d20_1669Q: Describe Coles Marketing in one word.

    A: Family

    Q: How has the PR/marketing/communications industry changed over the years?

    A: When I first joined the company, six of us shared one email account. We sent news releases through the mail (snail mail). Social media wasn’t even on the horizon. Advertising was limited to print or broadcast. Clients have many more opportunities today to tell their stories.

    img_2037Q: What qualities do you think are required of a leader for success?

    A: I think a leadership role requires you to think on your feet. Develop honest relationships. Listen to your client to formulate a strategy to help them accomplish their goals. I enjoy the critical thinking it takes to come up with workable strategies for each challenge.

    Q: What kind of impression or impact do you hope to leave on Coles Marketing and its employees?

    A: I hope people remember that I was a hard worker with a sense of humor.

    Q: Offer a piece of advice for up-and-coming PR and marketing executives.

    A: My advice to future execs is to be a supportive and contributing member to the team. Always stay one step ahead by staying organized. Don’t be afraid to take on more responsibility, and embrace change.

    mercier_5inQ: What’s ahead for you?

    A: My husband and I look forward to spending more time in Scottsdale with our daughter, two grandchildren, Jim’s mom and dad and extended family of close to 50. We will also be closer to our son in Portland and hope to travel the western U.S. in the next few years.

     

    Chris, we will miss you. You can never be replaced, and we will always remember you as a hard worker with a sense of humor … and so much more!

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  3. Will Leo Finally Win His Oscar? And Does it Matter?

    February 12, 2016 by Tiffany Whisner

    Leonardo_DiCaprio_Popular_American_Film_Actor_WallpaperAs I started to think about what I wanted to write for this blog, I looked back at some previous PR-related posts on the PR Daily website. And one of them had a photo of Leonardo DiCaprio. After staring at his photo for awhile, I confirmed how enamored I am with Leo. Always have been — and I’m quite sure I always will be.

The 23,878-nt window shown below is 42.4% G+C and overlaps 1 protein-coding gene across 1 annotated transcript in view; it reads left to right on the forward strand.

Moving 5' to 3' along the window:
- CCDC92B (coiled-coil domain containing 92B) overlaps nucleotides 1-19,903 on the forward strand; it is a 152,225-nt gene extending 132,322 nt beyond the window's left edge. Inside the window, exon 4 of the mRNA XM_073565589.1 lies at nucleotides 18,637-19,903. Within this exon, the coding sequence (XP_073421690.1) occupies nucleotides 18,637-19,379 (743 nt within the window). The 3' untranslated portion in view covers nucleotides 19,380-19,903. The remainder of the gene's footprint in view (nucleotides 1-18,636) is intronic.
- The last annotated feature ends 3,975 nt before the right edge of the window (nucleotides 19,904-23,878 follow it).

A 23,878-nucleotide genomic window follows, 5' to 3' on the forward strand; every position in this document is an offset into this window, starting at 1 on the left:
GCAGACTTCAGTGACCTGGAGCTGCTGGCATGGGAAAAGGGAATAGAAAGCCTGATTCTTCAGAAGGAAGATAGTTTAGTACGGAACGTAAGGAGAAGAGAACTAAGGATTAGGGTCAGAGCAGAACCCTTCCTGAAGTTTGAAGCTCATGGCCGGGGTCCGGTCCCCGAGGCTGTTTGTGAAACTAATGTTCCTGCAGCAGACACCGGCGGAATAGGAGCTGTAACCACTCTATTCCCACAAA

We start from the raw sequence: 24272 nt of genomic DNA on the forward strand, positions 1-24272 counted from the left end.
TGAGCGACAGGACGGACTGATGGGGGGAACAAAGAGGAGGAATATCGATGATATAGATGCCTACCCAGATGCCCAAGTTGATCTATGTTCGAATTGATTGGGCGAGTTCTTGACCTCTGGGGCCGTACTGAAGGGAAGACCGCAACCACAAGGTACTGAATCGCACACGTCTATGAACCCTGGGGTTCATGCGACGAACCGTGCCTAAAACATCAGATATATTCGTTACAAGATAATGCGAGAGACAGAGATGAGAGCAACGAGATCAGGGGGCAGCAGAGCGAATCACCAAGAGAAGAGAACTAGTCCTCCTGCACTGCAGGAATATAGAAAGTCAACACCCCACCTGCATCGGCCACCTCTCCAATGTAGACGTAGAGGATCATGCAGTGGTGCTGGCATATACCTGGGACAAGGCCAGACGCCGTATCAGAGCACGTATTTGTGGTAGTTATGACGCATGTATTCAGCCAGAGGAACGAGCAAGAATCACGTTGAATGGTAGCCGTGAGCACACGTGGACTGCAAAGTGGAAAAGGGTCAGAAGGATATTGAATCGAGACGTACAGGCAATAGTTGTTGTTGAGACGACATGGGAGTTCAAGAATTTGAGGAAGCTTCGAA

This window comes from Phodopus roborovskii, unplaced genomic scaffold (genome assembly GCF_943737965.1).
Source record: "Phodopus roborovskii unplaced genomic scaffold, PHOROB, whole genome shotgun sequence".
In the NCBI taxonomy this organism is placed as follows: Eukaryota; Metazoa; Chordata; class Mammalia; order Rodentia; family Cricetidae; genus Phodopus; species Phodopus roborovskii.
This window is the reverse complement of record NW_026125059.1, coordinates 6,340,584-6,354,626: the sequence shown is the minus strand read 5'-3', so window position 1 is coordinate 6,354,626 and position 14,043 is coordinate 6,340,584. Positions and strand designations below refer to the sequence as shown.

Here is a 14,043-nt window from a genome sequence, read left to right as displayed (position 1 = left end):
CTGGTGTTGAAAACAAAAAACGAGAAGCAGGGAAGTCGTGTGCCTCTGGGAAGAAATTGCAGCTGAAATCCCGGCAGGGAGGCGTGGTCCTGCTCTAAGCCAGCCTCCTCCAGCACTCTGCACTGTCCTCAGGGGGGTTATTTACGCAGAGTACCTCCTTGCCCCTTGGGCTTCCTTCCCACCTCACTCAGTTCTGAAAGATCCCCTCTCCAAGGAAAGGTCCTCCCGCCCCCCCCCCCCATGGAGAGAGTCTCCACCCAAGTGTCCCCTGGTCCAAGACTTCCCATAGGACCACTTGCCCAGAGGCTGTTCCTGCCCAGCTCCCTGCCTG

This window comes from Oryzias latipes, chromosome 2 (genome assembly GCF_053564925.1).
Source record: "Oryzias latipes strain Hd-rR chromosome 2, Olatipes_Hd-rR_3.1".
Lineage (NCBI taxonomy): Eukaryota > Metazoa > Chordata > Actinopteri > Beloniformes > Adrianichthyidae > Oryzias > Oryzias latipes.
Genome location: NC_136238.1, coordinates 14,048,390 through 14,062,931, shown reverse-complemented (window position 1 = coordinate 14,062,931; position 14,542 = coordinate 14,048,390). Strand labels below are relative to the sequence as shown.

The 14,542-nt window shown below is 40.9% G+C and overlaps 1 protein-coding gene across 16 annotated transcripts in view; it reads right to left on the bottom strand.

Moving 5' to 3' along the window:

This year, he’s in the running for an Academy Award for his work in “The Revenant,” a movie I have yet to see but am looking forward to enjoying. It doesn’t really matter to me that he gets attacked by a bear or eats a bison liver — it’s two-plus hours of Leo, and I’m okay with that.

    There are many articles to choose from focused on whether Leo will or won’t win the Oscar — it would be his first, shockingly. Why has he been snubbed before? Why might this be the first win? Will it affect his chances going forward? And why is this being covered so much in the media?

    And then I started to research how much news and media really influences us as a public. Are the Academy members reading all these articles about whether Leo should or should not win? Does that affect them and their decision? One article I read noted the following:

    • Mass media frame the details of the story.
    • Mass media communicate the social desirability of certain ideas.
    • Mass media sets the news agenda, which shapes the public’s views on what is newsworthy and important.

    I’m sure we have all seen how much what the media says can affect your opinion on a particular issue. I used to work in the media and know how you frame a story can indeed have both a positive and negative effect with viewers. Another article says: “News is bad for your health. It leads to fear and aggression, and hinders your creativity and ability to think deeply. The solution? Stop consuming it altogether.”

    I’m not too sure I agree with that, but it’s an interesting thought.

    Somehow my train of thought went from PR to Leo to news coverage to media’s affect on the public to — Does anyone really care hundreds of articles have probably been written about Leo and the elusive Oscar? Someone cares, or the articles wouldn’t have been written. Or would they?